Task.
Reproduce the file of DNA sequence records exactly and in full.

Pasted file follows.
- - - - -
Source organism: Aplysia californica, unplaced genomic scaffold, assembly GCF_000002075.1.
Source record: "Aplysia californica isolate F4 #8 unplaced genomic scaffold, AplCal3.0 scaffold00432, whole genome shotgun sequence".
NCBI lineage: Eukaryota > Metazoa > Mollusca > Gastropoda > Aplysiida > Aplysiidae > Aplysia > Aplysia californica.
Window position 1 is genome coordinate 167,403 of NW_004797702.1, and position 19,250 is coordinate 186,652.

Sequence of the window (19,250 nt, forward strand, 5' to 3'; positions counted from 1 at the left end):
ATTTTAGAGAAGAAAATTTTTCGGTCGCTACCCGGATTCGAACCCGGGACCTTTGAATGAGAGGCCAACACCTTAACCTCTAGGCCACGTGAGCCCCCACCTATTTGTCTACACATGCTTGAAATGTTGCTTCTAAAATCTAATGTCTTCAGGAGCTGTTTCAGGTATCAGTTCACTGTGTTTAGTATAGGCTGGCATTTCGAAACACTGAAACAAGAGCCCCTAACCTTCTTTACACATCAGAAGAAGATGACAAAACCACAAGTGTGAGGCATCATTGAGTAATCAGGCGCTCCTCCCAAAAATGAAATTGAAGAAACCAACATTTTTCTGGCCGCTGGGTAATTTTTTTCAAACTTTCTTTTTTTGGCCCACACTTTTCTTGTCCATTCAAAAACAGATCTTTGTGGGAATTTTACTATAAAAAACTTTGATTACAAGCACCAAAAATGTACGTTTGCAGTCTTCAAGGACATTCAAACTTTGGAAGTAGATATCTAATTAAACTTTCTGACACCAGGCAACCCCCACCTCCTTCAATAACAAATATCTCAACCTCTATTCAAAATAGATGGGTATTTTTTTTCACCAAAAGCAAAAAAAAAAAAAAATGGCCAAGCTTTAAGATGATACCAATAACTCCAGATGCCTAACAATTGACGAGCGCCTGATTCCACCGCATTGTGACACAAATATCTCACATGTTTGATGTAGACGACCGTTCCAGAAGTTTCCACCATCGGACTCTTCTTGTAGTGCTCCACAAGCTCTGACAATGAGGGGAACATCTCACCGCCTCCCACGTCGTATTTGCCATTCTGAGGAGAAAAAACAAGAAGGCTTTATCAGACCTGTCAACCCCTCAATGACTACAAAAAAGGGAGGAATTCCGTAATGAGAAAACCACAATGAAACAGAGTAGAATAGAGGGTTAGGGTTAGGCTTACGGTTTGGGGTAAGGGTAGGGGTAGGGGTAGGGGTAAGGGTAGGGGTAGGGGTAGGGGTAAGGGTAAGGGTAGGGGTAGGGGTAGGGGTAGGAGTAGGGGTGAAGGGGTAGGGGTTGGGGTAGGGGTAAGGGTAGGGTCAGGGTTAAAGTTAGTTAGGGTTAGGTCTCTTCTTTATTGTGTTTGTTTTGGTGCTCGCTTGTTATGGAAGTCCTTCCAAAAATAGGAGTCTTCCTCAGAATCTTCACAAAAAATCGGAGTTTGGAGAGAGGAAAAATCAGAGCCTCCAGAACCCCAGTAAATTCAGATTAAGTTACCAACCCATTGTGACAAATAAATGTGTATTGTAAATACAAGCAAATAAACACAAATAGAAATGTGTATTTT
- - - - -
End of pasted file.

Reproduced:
Source organism: Aplysia californica, unplaced genomic scaffold, assembly GCF_000002075.1.
Source record: "Aplysia californica isolate F4 #8 unplaced genomic scaffold, AplCal3.0 scaffold00432, whole genome shotgun sequence".
NCBI lineage: Eukaryota > Metazoa > Mollusca > Gastropoda > Aplysiida > Aplysiidae > Aplysia > Aplysia californica.
Window position 1 is genome coordinate 167,403 of NW_004797702.1, and position 19,250 is coordinate 186,652.

Sequence of the window (19,250 nt, forward strand, 5' to 3'; positions counted from 1 at the left end):
ATTTTAGAGAAGAAAATTTTTCGGTCGCTACCCGGATTCGAACCCGGGACCTTTGAATGAGAGGCCAACACCTTAACCTCTAGGCCACGTGAGCCCCCACCTATTTGTCTACACATGCTTGAAATGTTGCTTCTAAAATCTAATGTCTTCAGGAGCTGTTTCAGGTATCAGTTCACTGTGTTTAGTATAGGCTGGCATTTCGAAACACTGAAACAAGAGCCCCTAACCTTCTTTACACATCAGAAGAAGATGACAAAACCACAAGTGTGAGGCATCATTGAGTAATCAGGCGCTCCTCCCAAAAATGAAATTGAAGAAACCAACATTTTTCTGGCCGCTGGGTAATTTTTTTCAAACTTTCTTTTTTTGGCCCACACTTTTCTTGTCCATTCAAAAACAGATCTTTGTGGGAATTTTACTATAAAAAACTTTGATTACAAGCACCAAAAATGTACGTTTGCAGTCTTCAAGGACATTCAAACTTTGGAAGTAGATATCTAATTAAACTTTCTGACACCAGGCAACCCCCACCTCCTTCAATAACAAATATCTCAACCTCTATTCAAAATAGATGGGTATTTTTTTTCACCAAAAGCAAAAAAAAAAAAAAATGGCCAAGCTTTAAGATGATACCAATAACTCCAGATGCCTAACAATTGACGAGCGCCTGATTCCACCGCATTGTGACACAAATATCTCACATGTTTGATGTAGACGACCGTTCCAGAAGTTTCCACCATCGGACTCTTCTTGTAGTGCTCCACAAGCTCTGACAATGAGGGGAACATCTCACCGCCTCCCACGTCGTATTTGCCATTCTGAGGAGAAAAAACAAGAAGGCTTTATCAGACCTGTCAACCCCTCAATGACTACAAAAAAGGGAGGAATTCCGTAATGAGAAAACCACAATGAAACAGAGTAGAATAGAGGGTTAGGGTTAGGCTTACGGTTTGGGGTAAGGGTAGGGGTAGGGGTAGGGGTAAGGGTAGGGGTAGGGGTAGGGGTAAGGGTAAGGGTAGGGGTAGGGGTAGGGGTAGGAGTAGGGGTGAAGGGGTAGGGGTTGGGGTAGGGGTAAGGGTAGGGTCAGGGTTAAAGTTAGTTAGGGTTAGGTCTCTTCTTTATTGTGTTTGTTTTGGTGCTCGCTTGTTATGGAAGTCCTTCCAAAAATAGGAGTCTTCCTCAGAATCTTCACAAAAAATCGGAGTTTGGAGAGAGGAAAAATCAGAGCCTCCAGAACCCCAGTAAATTCAGATTAAGTTACCAACCCATTGTGACAAATAAATGTGTATTGTAAATACAAGCAAATAAACACAAATAGAAATGTGTATTTT